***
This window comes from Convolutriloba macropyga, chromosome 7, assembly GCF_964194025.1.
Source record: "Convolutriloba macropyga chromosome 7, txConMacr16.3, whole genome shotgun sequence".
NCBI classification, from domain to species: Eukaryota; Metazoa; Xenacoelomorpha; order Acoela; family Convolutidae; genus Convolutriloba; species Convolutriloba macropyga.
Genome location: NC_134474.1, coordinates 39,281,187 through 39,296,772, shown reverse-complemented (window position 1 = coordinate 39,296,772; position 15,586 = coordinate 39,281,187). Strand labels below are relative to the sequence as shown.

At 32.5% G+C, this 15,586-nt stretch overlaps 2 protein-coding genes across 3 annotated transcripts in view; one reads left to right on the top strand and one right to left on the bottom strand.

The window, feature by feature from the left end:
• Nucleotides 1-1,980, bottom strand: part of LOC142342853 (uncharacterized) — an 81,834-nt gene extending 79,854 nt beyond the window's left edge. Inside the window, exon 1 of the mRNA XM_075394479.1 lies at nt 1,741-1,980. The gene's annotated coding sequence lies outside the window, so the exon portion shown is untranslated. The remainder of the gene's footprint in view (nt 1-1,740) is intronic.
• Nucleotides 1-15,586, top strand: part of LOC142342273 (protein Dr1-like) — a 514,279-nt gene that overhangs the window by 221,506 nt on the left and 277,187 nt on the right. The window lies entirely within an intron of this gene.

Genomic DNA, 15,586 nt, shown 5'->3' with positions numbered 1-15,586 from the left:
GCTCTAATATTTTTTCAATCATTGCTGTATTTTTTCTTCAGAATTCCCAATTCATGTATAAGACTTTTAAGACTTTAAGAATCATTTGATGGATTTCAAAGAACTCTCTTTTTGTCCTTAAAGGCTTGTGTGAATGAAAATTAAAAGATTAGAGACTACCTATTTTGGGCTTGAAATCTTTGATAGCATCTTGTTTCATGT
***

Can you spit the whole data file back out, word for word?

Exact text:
This window comes from Convolutriloba macropyga, chromosome 7, assembly GCF_964194025.1.
Source record: "Convolutriloba macropyga chromosome 7, txConMacr16.3, whole genome shotgun sequence".
NCBI classification, from domain to species: Eukaryota; Metazoa; Xenacoelomorpha; order Acoela; family Convolutidae; genus Convolutriloba; species Convolutriloba macropyga.
Genome location: NC_134474.1, coordinates 39,281,187 through 39,296,772, shown reverse-complemented (window position 1 = coordinate 39,296,772; position 15,586 = coordinate 39,281,187). Strand labels below are relative to the sequence as shown.

At 32.5% G+C, this 15,586-nt stretch overlaps 2 protein-coding genes across 3 annotated transcripts in view; one reads left to right on the top strand and one right to left on the bottom strand.

The window, feature by feature from the left end:
• Nucleotides 1-1,980, bottom strand: part of LOC142342853 (uncharacterized) — an 81,834-nt gene extending 79,854 nt beyond the window's left edge. Inside the window, exon 1 of the mRNA XM_075394479.1 lies at nt 1,741-1,980. The gene's annotated coding sequence lies outside the window, so the exon portion shown is untranslated. The remainder of the gene's footprint in view (nt 1-1,740) is intronic.
• Nucleotides 1-15,586, top strand: part of LOC142342273 (protein Dr1-like) — a 514,279-nt gene that overhangs the window by 221,506 nt on the left and 277,187 nt on the right. The window lies entirely within an intron of this gene.

Genomic DNA, 15,586 nt, shown 5'->3' with positions numbered 1-15,586 from the left:
GCTCTAATATTTTTTCAATCATTGCTGTATTTTTTCTTCAGAATTCCCAATTCATGTATAAGACTTTTAAGACTTTAAGAATCATTTGATGGATTTCAAAGAACTCTCTTTTTGTCCTTAAAGGCTTGTGTGAATGAAAATTAAAAGATTAGAGACTACCTATTTTGGGCTTGAAATCTTTGATAGCATCTTGTTTCATGT